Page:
Sunday, February 14, 2010

A Little Midwinter Fishing

In the cold, cloudy, and particularly in Oklahoma, windy months of winter, getting outside to spend some time in the little sunlight that is to be found can do wonders for someone’s mood. The problem is finding something to do outside with an inch of snow on the ground. Even the most steel-willed adventurer would think twice about hiking through the woods or scaling a cliff in a 20-degree wind chill. Not only can venturing into the wilderness in the fickle Oklahoma winters be dangerous, but also many camping areas are closed during the winter season.

However, this does not mean that outdoor lovers have to be stuck inside all winter long waiting on the snow to melt. In fact, Oklahomans can find a perfect outdoor winter getaway in a very unexpected place-a river. Just outside the little town of Broken Bow sits the Lower Mountain Fork River, a haven for anglers regardless of the time of year. Whereas the bass and catfish found in Oklahoma lakes are not active in the winter, the rainbow and black trout of this river can be seen jumping in the fast-moving white water year round.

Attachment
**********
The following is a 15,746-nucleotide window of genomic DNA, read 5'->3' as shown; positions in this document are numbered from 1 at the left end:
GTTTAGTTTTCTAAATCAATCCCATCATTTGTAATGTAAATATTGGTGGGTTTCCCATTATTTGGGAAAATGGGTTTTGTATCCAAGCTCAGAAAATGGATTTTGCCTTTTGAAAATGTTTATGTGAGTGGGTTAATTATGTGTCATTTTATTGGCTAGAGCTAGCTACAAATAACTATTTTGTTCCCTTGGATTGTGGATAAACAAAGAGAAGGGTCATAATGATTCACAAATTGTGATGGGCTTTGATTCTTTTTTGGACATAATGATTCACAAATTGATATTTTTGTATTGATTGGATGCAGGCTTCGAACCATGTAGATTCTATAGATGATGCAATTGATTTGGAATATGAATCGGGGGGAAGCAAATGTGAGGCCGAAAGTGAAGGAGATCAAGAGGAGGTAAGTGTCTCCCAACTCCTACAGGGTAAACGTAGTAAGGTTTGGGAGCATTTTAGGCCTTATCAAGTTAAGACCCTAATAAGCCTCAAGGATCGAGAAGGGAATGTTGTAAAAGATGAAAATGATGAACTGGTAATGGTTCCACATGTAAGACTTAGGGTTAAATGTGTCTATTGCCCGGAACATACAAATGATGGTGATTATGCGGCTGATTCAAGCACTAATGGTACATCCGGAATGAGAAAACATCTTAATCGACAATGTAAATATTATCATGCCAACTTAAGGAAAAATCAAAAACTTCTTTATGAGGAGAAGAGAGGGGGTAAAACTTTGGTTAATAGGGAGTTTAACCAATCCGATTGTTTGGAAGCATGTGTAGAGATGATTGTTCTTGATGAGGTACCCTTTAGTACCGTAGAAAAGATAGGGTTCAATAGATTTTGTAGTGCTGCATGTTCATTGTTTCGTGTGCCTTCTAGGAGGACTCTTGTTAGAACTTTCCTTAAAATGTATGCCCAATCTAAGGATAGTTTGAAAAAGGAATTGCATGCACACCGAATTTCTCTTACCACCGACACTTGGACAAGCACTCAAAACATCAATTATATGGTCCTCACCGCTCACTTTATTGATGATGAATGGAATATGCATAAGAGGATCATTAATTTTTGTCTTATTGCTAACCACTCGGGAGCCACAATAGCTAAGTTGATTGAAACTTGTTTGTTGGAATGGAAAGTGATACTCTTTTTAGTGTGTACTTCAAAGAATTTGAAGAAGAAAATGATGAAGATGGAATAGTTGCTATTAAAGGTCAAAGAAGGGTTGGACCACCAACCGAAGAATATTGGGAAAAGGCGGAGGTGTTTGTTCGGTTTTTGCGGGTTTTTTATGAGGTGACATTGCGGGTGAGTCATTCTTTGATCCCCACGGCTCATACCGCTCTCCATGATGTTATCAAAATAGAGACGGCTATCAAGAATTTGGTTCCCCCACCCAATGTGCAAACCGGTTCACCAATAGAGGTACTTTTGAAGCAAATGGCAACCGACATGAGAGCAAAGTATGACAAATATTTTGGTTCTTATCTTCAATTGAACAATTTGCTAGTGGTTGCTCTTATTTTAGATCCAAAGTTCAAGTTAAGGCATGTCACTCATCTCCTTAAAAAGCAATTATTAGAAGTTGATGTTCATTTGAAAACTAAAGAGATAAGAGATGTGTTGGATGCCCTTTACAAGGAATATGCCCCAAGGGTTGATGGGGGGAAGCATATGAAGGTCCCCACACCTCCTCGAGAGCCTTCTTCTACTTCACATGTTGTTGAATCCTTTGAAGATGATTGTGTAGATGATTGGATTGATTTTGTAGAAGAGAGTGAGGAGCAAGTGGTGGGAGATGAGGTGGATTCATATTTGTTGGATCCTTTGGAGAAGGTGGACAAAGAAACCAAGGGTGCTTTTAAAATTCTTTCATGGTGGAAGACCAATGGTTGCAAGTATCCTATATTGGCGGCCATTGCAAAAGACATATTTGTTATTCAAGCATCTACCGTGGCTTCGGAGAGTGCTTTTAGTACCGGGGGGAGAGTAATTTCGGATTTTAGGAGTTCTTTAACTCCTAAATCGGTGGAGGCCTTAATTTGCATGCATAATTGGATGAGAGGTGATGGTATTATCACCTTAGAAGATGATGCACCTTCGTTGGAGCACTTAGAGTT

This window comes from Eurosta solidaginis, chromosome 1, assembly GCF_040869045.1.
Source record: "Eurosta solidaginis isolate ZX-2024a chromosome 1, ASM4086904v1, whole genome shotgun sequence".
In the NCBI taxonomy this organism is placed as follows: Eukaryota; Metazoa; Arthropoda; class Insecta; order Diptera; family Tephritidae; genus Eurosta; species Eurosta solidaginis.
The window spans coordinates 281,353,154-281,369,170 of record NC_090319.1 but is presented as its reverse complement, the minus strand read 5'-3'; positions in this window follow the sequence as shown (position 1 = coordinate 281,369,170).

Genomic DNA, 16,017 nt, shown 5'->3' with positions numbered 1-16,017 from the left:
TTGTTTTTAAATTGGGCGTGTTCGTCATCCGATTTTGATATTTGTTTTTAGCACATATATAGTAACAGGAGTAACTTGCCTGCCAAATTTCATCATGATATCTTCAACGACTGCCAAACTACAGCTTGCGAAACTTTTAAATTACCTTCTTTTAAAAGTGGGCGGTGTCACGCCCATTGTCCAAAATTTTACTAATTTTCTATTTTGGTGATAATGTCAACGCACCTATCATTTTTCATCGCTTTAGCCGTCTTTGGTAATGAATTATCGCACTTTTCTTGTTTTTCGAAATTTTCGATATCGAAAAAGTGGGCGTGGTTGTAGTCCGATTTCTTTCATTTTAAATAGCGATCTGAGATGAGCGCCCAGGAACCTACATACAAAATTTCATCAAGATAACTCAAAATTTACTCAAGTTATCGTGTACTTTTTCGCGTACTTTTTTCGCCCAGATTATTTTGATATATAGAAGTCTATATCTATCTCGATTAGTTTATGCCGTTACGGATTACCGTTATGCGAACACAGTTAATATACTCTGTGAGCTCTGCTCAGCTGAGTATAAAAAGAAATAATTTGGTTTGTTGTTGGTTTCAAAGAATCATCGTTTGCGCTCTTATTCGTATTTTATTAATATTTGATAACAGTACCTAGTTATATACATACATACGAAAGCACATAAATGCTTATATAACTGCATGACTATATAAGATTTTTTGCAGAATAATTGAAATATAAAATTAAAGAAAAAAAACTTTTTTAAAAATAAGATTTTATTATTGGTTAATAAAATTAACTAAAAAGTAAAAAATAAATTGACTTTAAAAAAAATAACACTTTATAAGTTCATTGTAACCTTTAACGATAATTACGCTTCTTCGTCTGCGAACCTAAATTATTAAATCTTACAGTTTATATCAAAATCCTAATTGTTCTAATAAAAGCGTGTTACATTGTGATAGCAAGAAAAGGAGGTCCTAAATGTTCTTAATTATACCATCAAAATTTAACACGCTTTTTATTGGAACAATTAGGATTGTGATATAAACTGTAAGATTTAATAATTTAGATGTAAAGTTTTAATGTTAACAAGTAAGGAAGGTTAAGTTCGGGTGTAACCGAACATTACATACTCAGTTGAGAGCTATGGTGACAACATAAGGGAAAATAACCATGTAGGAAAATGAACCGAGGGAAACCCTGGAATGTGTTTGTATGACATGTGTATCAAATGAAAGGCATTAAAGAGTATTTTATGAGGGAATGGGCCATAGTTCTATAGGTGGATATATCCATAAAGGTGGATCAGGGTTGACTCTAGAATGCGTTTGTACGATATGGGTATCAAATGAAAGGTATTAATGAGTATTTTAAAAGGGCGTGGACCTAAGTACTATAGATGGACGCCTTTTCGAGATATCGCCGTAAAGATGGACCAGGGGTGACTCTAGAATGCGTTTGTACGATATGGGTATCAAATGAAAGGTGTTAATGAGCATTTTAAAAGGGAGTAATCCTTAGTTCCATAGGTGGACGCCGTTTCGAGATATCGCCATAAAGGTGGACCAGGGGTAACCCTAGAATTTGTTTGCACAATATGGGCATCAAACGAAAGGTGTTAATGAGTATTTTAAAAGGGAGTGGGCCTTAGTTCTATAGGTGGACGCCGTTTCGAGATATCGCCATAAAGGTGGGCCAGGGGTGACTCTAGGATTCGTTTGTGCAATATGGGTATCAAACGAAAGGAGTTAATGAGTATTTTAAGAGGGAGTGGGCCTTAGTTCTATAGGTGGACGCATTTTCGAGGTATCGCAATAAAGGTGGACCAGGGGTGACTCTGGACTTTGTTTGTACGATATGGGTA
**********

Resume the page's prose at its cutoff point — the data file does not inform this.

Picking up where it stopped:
The rapids here are fed by a hydroelectric dam at the beginning of the river, which means that regardless of water level, the river will always be moving fast enough for trout to be very active. During the late spring and summer months, the river becomes a popular destination for kayakers looking to run the rapids. However, once the temperature drops and the tourists subside, people come from miles around to test their luck at fly-fishing.

The beauty of the Lower Mountain Fork is the feeling of seclusion the river provides. While standing in the cold shallow water casting a fly, civilization feels a million miles away; yet, the warmth of a car heater is only a few steps away making this secluded river the perfect place to beat cabin fever during these long cold winter months.

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